Two of the three sisters arguing about selling the house in Union Pier in the play “Relativity Close”.


In Relatively Close, the new James Sherman comedy that opened at Victory Gardens Theater last week, three adult sisters and their families gather at their late parents’ longtime summer home in Union Pier, Michigan. One of the sisters wants to sell the place, and she’s planning to spend the week convincing her sisters it’s a good idea.

The play is very topical; there’s even a Sam Zell joke to signal that it’s happening right now. Which is why I kept wondering: “How come, in the midst of all this real-estate talk, not one of these sisters, husbands, or lovers gripes that, with the market so soft, it may be a bad time to try to sell the house?”

One of the characters has a very precise estimate of the value of the house’s lot, with its 100 feet of lake frontage and enough land to accommodate six new homes. (I checked with two agents who sell in southwest Michigan, and both said the figure—$2 million–plus—was about right.) Several of the characters definitely live in Chicago, and it seems likely that the others do as well; the adults are all intelligent professional people who would certainly be aware that the Chicago real-estate market is in a slump. When arguing about selling the Michigan house, wouldn’t at least one of them throw out the idea that the market might be slowing down on the east side of the lake as well?

I checked Harbor Country real estate with two sources: Karen Larkin Johnson, who heads up the agency that bears her name, and Chris Crawford of Crawford Group Sotheby’s (their two firms have just merged). Both said that prices for lakefront property in Harbor Country have not changed in the past few years, though they may be on the rise as the high cost of gas spurs interest in close-to-home vacation retreats.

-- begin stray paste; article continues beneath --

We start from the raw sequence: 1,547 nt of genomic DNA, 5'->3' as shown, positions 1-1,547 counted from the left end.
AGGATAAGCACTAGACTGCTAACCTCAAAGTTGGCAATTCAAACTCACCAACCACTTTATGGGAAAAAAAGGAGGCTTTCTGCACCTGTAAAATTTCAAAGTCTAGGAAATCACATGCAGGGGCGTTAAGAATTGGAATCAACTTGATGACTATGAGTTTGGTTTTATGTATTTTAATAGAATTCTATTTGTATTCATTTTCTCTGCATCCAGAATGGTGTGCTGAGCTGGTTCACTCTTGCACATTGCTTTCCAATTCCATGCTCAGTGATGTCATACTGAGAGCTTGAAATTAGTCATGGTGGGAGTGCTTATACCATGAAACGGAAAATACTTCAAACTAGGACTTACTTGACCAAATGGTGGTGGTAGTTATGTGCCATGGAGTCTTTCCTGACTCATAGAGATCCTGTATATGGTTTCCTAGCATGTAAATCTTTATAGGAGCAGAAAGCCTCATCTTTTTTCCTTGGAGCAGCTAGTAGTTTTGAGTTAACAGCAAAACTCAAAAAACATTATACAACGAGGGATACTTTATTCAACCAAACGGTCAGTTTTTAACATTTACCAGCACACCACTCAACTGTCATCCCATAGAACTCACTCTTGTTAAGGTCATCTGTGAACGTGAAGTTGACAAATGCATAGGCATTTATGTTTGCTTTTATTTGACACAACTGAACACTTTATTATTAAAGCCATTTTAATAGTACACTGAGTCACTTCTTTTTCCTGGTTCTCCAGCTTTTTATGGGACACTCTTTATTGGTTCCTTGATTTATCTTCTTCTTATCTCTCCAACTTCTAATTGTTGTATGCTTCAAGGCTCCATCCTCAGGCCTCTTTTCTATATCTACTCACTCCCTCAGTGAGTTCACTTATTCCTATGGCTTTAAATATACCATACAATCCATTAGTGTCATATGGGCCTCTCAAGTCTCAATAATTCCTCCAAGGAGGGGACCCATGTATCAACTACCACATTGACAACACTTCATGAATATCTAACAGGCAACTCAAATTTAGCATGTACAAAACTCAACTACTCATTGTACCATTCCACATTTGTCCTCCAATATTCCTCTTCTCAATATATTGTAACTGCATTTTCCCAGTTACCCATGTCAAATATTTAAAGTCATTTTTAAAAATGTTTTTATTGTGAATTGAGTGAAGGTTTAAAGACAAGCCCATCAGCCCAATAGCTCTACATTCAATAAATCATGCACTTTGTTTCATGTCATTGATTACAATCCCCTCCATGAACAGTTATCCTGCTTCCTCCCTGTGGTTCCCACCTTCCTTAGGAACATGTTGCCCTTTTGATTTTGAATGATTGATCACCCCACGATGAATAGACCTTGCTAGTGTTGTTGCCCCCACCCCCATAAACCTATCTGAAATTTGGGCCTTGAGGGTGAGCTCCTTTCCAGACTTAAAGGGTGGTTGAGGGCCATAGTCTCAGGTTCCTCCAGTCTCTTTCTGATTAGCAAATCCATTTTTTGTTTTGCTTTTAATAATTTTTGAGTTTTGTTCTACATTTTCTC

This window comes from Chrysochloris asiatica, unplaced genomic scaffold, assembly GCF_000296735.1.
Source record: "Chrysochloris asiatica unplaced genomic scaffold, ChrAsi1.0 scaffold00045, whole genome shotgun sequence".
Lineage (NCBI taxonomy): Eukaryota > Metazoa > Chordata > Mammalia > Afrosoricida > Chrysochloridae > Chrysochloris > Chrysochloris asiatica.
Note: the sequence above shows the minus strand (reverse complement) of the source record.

Real estate has been everyone’s favorite pincushion this year; everybody likes to complain how bad it’s been, even if they’re not selling or buying right now. So wouldn’t one of these sisters or their men mention to  the eager-to-sell sister that the market is slow?

The answer is fairly simple, as I learned during my conversation with the playwright. “When I was writing the play, the market didn’t suck,” says James Sherman. He had researched property values and locations in Harbor Country diligently—and it shows in the figures thrown around by the characters that want to sell. Indeed, the four-bedroom, two-bath vacation home on Lake Michigan would most likely go for the $2 million-plus the characters discuss. I’m not complaining about Sherman’s take on house values, just about his characters’ total lack of mentioning the weak state of the real-estate market in a play that is packed with real-life details. “Honestly, I’ve had the same thought,” Sherman says.

This one omission didn’t spoil the play for me, and it won’t for others who go—particularly because most playgoers, unlike me, don’t see everything through real-estate–tinted glasses. So maybe they won’t notice the other thing that bugged me. This is supposed to be an old house, with dated furniture and checkerboard linoleum on the kitchen floor. So how is it that the hardwood floors, the wooden handrails, and the wooden front door gleam with the hand-rubbed finish you see in a new luxury home?